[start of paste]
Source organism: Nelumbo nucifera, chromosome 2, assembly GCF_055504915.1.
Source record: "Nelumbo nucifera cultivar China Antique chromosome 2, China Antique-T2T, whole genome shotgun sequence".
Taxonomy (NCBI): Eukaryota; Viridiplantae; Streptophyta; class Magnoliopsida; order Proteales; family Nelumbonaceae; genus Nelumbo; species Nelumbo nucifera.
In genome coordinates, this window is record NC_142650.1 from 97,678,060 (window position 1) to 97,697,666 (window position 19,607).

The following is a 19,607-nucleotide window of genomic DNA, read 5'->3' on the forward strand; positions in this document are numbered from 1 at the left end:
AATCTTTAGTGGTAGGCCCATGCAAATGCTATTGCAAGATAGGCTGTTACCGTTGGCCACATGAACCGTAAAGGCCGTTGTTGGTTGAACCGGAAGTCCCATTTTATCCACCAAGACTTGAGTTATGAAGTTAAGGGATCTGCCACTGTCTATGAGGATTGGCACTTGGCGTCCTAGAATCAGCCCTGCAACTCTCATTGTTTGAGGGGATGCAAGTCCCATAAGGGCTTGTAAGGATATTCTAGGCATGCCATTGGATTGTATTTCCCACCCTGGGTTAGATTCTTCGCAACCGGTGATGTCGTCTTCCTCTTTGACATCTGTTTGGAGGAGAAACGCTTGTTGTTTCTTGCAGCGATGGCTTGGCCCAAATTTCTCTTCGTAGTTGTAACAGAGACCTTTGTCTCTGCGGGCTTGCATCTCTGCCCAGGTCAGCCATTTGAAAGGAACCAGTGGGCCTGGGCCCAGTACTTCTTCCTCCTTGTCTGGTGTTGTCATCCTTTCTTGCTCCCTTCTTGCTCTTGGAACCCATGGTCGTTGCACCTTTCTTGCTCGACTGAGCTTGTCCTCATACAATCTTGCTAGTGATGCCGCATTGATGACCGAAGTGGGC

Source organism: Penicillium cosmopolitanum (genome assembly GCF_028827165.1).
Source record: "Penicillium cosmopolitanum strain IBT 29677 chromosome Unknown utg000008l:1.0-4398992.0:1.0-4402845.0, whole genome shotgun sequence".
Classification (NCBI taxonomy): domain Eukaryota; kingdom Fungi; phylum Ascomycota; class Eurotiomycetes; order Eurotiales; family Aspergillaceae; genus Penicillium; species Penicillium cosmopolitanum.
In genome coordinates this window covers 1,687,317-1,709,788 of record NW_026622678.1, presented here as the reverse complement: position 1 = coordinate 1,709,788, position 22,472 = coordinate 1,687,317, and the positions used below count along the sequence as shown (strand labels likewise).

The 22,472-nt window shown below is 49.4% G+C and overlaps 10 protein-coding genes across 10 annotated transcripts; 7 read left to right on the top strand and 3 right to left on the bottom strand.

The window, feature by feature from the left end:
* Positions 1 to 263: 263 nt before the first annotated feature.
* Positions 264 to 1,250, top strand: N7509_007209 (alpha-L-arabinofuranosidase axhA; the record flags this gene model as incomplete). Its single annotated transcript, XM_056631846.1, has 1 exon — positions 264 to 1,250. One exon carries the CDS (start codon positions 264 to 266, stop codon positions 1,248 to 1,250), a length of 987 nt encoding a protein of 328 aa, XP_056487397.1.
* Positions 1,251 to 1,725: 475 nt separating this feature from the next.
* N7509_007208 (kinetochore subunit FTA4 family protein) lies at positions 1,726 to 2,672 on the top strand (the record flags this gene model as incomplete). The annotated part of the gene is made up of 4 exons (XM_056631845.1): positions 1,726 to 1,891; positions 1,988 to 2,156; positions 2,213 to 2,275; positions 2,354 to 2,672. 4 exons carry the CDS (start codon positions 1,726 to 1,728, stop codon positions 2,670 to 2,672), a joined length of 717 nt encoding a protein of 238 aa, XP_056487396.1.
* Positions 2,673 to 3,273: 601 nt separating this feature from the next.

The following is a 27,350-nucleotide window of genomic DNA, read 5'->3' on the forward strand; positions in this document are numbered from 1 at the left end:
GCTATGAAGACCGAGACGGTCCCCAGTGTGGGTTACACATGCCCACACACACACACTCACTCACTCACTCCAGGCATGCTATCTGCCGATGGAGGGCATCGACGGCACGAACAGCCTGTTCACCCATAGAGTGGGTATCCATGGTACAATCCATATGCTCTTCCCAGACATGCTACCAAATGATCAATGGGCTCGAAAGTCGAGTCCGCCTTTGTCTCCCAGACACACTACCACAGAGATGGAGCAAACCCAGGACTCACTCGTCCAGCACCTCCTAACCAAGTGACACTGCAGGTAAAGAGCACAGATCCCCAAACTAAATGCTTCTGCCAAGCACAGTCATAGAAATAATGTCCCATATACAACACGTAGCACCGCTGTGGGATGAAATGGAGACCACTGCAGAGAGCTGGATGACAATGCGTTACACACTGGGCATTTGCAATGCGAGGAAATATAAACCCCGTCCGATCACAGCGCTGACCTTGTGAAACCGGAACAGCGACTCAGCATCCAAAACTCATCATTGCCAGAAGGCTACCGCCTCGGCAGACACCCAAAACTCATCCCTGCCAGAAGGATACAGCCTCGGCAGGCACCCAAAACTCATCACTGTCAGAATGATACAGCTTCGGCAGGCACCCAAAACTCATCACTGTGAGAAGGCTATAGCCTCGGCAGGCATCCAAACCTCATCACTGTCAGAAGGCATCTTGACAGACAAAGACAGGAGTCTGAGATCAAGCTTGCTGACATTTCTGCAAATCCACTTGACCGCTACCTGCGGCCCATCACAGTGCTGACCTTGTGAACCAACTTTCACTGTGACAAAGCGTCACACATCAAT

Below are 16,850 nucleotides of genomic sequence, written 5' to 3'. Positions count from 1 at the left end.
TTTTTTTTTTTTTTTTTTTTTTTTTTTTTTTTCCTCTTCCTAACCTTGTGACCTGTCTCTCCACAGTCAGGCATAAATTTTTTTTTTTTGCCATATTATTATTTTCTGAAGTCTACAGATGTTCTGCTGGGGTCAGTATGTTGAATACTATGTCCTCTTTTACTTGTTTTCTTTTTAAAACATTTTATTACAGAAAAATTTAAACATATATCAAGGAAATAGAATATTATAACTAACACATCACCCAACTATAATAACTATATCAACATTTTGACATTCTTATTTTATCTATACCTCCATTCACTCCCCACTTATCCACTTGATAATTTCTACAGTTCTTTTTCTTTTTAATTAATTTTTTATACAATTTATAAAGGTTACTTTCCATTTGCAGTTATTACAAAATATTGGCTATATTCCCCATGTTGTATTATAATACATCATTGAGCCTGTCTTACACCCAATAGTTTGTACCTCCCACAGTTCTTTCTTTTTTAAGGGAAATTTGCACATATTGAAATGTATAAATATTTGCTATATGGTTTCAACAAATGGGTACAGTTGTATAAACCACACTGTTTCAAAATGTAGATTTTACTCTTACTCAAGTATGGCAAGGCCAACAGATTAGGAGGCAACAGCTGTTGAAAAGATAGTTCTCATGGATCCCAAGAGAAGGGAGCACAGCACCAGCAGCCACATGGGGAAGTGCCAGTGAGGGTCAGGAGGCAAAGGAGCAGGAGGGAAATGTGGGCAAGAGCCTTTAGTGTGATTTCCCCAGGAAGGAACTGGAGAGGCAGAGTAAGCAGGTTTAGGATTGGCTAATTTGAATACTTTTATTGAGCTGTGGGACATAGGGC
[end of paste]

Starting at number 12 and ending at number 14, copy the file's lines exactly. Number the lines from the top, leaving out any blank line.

The window, feature by feature from the left end:
* Positions 1 to 263: 263 nt before the first annotated feature.
* Positions 264 to 1,250, top strand: N7509_007209 (alpha-L-arabinofuranosidase axhA; the record flags this gene model as incomplete). Its single annotated transcript, XM_056631846.1, has 1 exon — positions 264 to 1,250. One exon carries the CDS (start codon positions 264 to 266, stop codon positions 1,248 to 1,250), a length of 987 nt encoding a protein of 328 aa, XP_056487397.1.